Growing up is a universal experience with a myriad of variations. Some cultures and families have rituals that young people follow or rebel against to find their way to adulthood or self-actualization. Others are left to stumble through their entire life trying to figure out how to experience happiness.
We often think of coming of age or initiation stories as a journey from adolescence to adulthood, but some adults reach legal age without becoming a mature person. They can undergo a coming of age story much later.
Let’s look at some prompts to write coming of age stories.
You want to write, but when you sit down to get started, you realize you don’t have a novel idea. Or perhaps you have so many ideas, you’re having a hard time choosing the best novel idea. Or maybe, you already have an idea, but you just aren’t sure if it’s any good.
That’s what we’re here for. In this article are ten questions to help you get started finding your best novel idea. Use them as writing prompts or as a way to make your current idea better.
In this article, I’m going to tell you exactly what to do next no matter where you are. I’ll share over 30 brand new book ideas, and tell you how to find more on your own, to help get you started. We’ll look at what to do to make your book idea better and get ready for the writing process. Finally, we’ll put it all into practice by getting started with your book today.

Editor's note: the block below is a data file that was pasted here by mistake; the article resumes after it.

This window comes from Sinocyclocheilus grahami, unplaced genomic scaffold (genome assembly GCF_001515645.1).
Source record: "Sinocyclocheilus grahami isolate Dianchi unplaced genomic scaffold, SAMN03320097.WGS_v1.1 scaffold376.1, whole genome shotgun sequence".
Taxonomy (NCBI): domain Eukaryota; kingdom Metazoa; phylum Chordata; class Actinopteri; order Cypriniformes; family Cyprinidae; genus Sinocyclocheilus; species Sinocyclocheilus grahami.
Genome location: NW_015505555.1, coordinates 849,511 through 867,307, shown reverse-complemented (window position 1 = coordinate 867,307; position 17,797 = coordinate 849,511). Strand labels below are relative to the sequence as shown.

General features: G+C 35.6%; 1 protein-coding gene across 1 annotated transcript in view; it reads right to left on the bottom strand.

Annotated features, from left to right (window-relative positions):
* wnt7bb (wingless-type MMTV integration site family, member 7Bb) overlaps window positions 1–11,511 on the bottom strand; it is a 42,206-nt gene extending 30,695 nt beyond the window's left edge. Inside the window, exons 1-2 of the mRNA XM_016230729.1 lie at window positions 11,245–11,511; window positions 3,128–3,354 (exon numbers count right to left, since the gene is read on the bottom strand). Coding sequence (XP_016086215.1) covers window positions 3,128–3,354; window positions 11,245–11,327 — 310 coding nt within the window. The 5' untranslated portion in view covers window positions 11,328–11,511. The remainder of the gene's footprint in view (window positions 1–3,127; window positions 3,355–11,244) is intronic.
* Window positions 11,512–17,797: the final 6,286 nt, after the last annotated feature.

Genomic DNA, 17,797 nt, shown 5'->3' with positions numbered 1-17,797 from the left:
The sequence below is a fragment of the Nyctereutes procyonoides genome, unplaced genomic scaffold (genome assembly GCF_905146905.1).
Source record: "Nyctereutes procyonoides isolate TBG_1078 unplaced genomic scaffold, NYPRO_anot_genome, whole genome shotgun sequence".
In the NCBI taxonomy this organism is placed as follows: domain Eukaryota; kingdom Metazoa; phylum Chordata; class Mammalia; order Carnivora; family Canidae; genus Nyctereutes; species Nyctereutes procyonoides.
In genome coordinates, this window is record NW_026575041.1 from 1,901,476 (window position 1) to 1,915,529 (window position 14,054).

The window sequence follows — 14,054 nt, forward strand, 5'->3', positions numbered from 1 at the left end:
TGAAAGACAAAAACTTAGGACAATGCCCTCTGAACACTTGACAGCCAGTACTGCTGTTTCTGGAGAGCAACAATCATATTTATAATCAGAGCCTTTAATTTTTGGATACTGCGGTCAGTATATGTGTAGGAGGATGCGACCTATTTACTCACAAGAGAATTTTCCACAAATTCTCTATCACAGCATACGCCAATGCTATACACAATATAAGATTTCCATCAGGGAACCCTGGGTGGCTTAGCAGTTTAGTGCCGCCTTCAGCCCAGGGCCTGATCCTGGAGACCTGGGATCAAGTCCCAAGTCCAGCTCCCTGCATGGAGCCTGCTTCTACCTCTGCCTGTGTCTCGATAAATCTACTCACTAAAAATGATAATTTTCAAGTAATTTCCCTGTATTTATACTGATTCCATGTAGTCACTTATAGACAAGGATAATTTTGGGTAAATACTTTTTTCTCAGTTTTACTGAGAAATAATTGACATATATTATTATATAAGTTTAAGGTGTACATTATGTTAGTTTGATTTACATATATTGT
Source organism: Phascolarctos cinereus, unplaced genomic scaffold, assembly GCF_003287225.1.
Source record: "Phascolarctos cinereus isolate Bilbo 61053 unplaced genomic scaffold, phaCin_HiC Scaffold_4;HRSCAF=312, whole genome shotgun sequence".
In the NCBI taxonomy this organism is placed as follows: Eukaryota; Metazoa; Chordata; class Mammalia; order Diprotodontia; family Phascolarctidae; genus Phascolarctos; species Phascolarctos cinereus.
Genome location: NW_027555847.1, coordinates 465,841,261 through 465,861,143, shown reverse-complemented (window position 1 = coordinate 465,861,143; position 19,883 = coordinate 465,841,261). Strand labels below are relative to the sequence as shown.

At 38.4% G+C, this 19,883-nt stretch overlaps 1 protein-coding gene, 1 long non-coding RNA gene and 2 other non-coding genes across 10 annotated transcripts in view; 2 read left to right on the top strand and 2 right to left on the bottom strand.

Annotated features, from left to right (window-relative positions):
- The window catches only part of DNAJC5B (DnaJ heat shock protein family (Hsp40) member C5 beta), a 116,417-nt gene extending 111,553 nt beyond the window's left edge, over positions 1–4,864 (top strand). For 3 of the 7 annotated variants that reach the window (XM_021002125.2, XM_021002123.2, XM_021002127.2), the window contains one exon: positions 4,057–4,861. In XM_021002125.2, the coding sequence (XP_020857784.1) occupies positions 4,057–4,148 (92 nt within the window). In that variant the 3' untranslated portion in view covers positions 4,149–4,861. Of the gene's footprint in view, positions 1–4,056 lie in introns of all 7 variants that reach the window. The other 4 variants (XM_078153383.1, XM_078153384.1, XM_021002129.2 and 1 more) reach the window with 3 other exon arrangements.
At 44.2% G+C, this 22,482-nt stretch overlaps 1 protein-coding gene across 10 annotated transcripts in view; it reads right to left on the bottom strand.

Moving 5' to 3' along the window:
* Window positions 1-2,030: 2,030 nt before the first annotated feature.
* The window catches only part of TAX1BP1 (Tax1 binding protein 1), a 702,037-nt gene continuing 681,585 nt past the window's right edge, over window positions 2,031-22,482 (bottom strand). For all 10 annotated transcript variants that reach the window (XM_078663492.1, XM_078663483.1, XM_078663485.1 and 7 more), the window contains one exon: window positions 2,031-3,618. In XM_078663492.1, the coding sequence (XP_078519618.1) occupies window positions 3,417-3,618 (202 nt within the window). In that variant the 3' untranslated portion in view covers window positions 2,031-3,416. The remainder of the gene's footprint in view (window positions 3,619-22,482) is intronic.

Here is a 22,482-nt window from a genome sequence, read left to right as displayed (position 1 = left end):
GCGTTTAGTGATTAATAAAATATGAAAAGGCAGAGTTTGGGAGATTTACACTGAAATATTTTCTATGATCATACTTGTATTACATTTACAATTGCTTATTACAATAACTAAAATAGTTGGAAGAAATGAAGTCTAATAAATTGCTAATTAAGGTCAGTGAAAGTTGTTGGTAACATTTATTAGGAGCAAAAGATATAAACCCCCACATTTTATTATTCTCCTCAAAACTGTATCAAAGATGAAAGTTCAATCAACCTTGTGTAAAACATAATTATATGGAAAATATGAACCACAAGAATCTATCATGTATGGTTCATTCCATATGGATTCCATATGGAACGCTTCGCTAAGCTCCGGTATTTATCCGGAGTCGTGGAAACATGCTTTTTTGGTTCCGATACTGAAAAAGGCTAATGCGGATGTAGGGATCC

Six-word stories are a great way to practice your writing without actually having to write much.They can also be used to warm up before working on a novel or short story.
While you’re not going to be able to tell an entire life story in six words, you just might be able to catch a movement of conflict or a significant moment in a character’s life. Plus it’s fun. Let’s look at how to write a really short story.
Last week, I overheard a conversation at a neighboring table where a woman said, “He’s always trying to prove himself. It makes him look less competent than he is.” I didn’t know the parties involved, but I grabbed a napkin and jotted it down. When I added it to my notebook, I realized characters with something to prove often undermine their own success. And those insecurities make for an amazing writing prompt.
Often, backstory is simply told to the reader in the opening or a prologue; this slows down the pace and comes across as a massive info dump. In those instances, the reader might decide to put the book down.
And that’s not what you want. But before you throw out backstory altogether, let’s look at one way to reveal well-developed backstory in a more organic way: through the setting.